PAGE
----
Others just speak in a quiet voice by the student’s desk or call the student up to their own. The method isn’t terribly important; just aim for a bare minimum of spectacle.

3. All Sound, No Sight

So many behavior problems start with students simply not understanding what they are supposed to do. This is especially true when teachers only give verbal directions instead of making them visual.

Alternative: Provide visual cues for what students are expected to do. If you want them to do steps 1-4 of today’s lab, then clean up their materials, then read silently for the rest of the period, go to the board and make a quick list: step 1-4, clean up, read. Simply writing those steps on the board will save you from having to remind students or reprimand them for not following the plan.

4. Not Waiting for Quiet

When I observe teachers, I see this mistake more often than any other: They start talking to the class before everyone has completely stopped talking. To be fair, they often wait until almosteveryone is quiet, but allowing that last bit of chatter to linger causes problems: Students who don’t hear what you say will either (a) turn to a neighbor to ask, or (b) follow instructions incorrectly. It’s easy to blame kids for being poor listeners, but the problem could actually be the teacher’s timing.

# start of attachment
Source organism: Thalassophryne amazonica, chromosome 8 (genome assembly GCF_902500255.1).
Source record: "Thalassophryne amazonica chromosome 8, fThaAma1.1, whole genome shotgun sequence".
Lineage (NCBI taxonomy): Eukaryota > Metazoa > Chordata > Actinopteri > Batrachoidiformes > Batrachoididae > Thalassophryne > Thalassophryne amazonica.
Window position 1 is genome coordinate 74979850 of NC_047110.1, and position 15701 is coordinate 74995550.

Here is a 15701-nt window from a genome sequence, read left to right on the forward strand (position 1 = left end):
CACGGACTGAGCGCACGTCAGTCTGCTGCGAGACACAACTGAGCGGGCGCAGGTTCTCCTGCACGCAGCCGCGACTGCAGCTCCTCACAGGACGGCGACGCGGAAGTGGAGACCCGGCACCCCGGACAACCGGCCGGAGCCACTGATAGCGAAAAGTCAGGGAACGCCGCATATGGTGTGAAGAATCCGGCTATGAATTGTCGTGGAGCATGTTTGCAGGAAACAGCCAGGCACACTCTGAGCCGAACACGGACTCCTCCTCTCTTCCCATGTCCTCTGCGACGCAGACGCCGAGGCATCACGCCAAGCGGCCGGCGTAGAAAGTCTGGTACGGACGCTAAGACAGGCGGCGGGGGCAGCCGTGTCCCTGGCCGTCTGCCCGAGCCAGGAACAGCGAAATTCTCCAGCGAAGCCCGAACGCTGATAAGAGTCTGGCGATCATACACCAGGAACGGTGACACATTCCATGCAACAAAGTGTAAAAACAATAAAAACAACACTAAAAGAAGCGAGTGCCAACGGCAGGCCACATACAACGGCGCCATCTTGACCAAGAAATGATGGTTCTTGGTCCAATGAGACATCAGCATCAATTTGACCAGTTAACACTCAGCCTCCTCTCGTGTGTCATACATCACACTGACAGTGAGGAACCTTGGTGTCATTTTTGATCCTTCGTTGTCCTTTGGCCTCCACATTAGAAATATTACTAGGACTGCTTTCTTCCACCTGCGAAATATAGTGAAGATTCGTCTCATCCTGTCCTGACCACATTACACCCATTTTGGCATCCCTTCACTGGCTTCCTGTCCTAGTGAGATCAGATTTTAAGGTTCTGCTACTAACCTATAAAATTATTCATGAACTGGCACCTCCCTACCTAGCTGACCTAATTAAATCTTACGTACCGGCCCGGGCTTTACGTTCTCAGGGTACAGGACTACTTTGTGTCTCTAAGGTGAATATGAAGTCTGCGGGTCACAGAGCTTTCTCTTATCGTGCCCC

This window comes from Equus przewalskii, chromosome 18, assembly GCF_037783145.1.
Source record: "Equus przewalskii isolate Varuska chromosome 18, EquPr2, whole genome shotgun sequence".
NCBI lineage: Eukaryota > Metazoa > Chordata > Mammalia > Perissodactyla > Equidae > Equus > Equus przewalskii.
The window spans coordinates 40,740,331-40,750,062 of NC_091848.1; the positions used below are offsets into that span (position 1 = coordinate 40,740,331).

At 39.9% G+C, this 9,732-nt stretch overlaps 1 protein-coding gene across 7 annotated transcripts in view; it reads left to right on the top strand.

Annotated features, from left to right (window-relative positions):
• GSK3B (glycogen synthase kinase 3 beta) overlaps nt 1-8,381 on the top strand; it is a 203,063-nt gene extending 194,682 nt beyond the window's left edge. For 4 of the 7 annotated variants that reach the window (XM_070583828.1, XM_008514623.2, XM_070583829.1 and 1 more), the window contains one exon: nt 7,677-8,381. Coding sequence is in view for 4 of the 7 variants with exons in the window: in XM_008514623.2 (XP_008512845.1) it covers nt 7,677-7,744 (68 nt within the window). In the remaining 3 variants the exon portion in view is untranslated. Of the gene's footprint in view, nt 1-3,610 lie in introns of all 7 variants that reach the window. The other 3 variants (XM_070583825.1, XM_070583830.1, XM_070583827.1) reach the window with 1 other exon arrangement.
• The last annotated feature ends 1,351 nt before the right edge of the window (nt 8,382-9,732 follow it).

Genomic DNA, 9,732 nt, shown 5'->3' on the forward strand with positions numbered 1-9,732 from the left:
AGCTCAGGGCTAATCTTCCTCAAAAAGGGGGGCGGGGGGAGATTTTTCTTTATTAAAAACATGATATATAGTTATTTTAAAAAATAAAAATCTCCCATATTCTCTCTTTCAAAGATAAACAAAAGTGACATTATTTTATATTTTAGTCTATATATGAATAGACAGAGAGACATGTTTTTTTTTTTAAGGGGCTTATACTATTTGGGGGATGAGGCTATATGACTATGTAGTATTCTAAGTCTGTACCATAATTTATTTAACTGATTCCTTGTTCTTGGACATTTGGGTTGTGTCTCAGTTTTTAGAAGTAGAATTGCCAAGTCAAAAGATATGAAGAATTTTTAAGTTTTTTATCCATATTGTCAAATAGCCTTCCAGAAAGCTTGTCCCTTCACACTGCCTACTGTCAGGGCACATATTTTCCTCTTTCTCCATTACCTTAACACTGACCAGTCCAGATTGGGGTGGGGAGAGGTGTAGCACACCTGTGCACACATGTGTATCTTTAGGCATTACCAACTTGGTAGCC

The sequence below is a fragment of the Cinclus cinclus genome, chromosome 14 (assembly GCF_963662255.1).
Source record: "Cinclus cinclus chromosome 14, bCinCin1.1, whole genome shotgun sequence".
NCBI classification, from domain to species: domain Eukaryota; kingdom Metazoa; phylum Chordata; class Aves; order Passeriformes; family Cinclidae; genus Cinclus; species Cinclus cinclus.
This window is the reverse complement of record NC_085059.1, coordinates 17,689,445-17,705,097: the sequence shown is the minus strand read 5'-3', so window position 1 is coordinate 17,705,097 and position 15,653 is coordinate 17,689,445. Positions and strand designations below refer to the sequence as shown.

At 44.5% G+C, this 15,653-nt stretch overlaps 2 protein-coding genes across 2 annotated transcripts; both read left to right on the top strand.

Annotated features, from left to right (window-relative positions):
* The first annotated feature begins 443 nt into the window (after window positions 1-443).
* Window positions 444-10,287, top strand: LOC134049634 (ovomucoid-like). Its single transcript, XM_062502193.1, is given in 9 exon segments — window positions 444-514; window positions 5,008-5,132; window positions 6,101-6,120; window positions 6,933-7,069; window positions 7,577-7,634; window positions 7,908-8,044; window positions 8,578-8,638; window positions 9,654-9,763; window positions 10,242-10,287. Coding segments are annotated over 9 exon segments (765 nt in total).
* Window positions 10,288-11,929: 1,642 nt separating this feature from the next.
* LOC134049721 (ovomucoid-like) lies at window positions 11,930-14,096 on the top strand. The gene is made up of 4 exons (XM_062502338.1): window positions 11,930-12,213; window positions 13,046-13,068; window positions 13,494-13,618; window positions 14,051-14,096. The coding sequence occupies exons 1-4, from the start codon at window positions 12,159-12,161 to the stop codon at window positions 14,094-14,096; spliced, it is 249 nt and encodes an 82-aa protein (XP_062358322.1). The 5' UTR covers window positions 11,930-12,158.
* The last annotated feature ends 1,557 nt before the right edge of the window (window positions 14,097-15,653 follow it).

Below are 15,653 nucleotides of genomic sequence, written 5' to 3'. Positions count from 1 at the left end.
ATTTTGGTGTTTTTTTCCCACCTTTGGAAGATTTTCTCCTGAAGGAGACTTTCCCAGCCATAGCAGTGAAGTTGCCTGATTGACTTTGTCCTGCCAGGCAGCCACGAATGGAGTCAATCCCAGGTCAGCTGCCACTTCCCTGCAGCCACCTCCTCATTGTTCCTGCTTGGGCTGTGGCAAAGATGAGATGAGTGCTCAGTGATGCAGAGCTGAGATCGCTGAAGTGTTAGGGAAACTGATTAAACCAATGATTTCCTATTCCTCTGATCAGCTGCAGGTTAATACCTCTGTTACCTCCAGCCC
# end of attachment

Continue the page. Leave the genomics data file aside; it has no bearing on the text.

Alternative: Before addressing your class, force yourself to wait a few extra seconds (about five) until everyone – everyone – is completely quiet.

5. Making Students Choose Between Listening and Reading